Cotton Duck, a well timed but logical progression that further builds upon the ethical sustainability of Danks Street Depot offers the diner complete flexibility in shaping their menu with any two courses for $55 or four for $85. Some would say it’s ironical that Sydney is now rapidly embracing the more uncomplicated Melbourne approach to cuisine that it used to deride regularly for its lack of sophistication and technical edge. Of course this couldn’t be levelled at Chef Jared Ingersoll who has been swimming against the tide way before economic necessity prompted the inevitable realignment of our wider dining culture.
Of the eighteen listed courses, twelve are savoury with four as main sizes complimented by six desserts, including one cheese course. I elect to share eight, four entrée size, two main and two desserts, but the possibilities are only limited by either your appetite or imagination. Floor staff encourage rather than impose choices under professional Manager/Sommelier Laiana Ryan, formerly of Berowa Waters Inn, whose experience assists in matching wine from the intelligent and well priced list to any possible menu construct. I opt for the 2003 Helm Classic Dry Riesling from Canberra ($80) for a little aged complexity and it’s showing brilliantly under screw cap whilst also covering more than a few food bases.
Tap water is provided immediately on arrival, but I can definitely recommend the Sparkling Tasmanian Rain Water should you wish to upgrade your H2O. The funky rough concrete and timber interior with large dangling ceiling spirals works particularly well in Surry Hills, but what really wins me over even more is the extremely generously sized tables and spacing given the amount of shared plates leaving the centrepiece open kitchen. The restrooms shared with the complex are conveniently located and Holt Street is quiet enough for the fully unscreened window front not to be an issue.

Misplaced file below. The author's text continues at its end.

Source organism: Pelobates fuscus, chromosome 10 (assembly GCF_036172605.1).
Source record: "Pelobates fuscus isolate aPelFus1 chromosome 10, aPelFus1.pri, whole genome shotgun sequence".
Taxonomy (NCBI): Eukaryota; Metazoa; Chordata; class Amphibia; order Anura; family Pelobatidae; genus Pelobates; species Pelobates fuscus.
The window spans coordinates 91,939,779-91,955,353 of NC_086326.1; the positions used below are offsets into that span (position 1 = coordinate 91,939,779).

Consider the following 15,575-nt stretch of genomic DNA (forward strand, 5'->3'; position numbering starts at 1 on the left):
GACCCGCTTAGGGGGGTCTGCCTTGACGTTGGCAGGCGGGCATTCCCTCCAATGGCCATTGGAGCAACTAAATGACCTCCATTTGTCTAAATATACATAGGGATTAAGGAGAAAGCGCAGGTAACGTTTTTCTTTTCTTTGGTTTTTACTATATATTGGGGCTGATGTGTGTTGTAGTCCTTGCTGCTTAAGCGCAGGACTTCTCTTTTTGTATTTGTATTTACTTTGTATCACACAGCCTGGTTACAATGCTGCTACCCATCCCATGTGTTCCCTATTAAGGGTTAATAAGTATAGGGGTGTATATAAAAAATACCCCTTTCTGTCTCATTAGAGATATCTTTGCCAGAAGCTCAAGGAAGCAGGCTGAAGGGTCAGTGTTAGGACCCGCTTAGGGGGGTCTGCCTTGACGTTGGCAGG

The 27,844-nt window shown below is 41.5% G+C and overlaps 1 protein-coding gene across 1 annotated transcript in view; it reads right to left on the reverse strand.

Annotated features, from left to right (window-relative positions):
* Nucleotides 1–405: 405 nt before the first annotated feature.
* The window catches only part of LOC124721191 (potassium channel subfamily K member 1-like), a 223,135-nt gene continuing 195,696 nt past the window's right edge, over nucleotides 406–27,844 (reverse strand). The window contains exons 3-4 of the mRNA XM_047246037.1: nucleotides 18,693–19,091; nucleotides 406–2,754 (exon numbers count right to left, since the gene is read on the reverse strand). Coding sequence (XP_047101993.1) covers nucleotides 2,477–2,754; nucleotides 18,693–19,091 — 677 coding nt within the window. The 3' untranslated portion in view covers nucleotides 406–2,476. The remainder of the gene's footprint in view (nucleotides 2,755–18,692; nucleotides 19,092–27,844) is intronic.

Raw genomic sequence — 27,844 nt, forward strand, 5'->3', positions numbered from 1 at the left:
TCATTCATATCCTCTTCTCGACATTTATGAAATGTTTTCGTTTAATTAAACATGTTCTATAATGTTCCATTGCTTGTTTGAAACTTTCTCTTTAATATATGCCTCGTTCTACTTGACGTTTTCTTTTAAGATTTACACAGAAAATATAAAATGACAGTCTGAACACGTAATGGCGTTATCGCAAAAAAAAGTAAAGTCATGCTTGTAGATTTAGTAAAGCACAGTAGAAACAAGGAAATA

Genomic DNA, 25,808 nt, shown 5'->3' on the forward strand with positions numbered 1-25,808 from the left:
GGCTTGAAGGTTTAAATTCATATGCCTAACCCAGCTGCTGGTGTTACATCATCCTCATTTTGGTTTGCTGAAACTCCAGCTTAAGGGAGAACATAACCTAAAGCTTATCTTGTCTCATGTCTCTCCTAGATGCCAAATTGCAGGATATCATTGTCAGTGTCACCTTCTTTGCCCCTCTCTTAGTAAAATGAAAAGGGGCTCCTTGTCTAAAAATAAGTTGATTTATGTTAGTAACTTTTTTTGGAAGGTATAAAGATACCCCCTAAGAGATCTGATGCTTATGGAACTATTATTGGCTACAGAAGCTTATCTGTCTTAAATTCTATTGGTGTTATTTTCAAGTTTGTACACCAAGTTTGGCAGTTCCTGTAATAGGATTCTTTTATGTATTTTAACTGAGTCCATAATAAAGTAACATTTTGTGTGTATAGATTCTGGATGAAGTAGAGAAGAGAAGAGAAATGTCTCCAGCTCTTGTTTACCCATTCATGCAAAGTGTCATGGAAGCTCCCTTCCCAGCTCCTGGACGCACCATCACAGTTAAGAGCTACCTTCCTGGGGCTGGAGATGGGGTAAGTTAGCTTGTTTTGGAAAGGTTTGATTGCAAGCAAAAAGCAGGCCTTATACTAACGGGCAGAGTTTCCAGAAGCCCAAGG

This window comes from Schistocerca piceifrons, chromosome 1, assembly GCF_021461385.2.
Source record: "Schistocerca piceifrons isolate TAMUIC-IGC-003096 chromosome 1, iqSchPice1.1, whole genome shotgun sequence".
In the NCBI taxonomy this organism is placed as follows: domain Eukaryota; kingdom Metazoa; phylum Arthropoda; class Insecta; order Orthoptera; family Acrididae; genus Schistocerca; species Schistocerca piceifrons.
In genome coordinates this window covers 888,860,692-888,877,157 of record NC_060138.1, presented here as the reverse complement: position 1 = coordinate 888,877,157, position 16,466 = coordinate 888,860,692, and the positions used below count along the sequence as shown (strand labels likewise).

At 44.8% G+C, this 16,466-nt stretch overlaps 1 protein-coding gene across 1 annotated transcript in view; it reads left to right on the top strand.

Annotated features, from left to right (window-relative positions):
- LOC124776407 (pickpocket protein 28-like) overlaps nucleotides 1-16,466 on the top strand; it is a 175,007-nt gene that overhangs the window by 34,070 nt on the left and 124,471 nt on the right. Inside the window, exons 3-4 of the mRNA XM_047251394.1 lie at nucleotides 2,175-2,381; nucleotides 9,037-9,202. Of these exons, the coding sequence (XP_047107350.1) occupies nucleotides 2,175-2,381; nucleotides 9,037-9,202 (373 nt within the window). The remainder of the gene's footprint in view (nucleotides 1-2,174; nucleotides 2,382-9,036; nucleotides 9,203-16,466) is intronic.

The amuse of asparagus wrapped in pancetta, is not groundbreaking, but solid enough. The cuttlefish, jet black from being very lightly cooked in its ink with peppers and rich walnut butter swings between light and luxuriant and is served with pate style biscuits, but is best mopped up with the heavily seeded house bread. In stark visual contrast, the salmon and smoke terrine is pure multilayered art, circled by a sharp chive and shallot vinaigrette which cuts straight across the richness of the dish without drowning out the spice and tobacco notes.
Freshly made pasta sheets with butternut puree, blue swimmer crab sage and hazelnuts is a light, playful dish which is surprisingly seasoned to the absolute edge. Not normally a problem for me, but perhaps the delicate flavour of the crab suffered on this particular occasion. The steamed aromatic scallops with fennel, peas, beans with some undercooked elements and an ineffective parmesan jus, is a nice idea that read well but did not work in translation.
The free range pork loin with fennel seeds and served with flavoursome sweet vinegar tomatoes on a particularly nice onion soubise looked the part but was both disappointingly tough in texture and lacking base flavour, with only the crackling delivering any payback on its promise. On a more redemptive note, the medium rare BBQ John Dee eye fillet has absolutely divine texture, but perhaps cabernet jelly, pumpkin puree, parsley puree, roasted fennel and a thin red wine reduction was just a little too busy by half.
The pumpkin pie, a decadently divine silky pumpkin cream with gin and a topping of translucent pumpkin jelly, is textural heaven and nigh perfect were it not for the very slightly undercooked pastry. The accompanying brandy snap is absolutely faultless and this dish is an absolute keeper if they want to keep the peace. The rich baked chocolate and raspberry tart with sweet raspberry mousse is moreish once a little room temperature takes the chill off the casing but it had an impossible act to follow.
Surprisingly devoid of an espresso machine, the filtered single origin sourced from a local roaster is somewhat of a revelation with its distinctive flavour profile benefiting from the more subtle form of extraction. With so much new ground being covered, some risks will succeed whilst others fail or just need a tweak. Whilst the concept behind Cotton Duck is a bold snapshot of our dining future, a little more consistency of execution needs to be found before its potential is fully realised. The pedigree of the Chef and his Manager/Sommelier suggests we won’t have to wait too long for that to happen, but don’t let that stop you getting a slice of that pumpkin pie. It’s that good.
50 Holt Street, Surry Hills
Tue-Fri 12pm-3pm, Mon-Sat from 6pm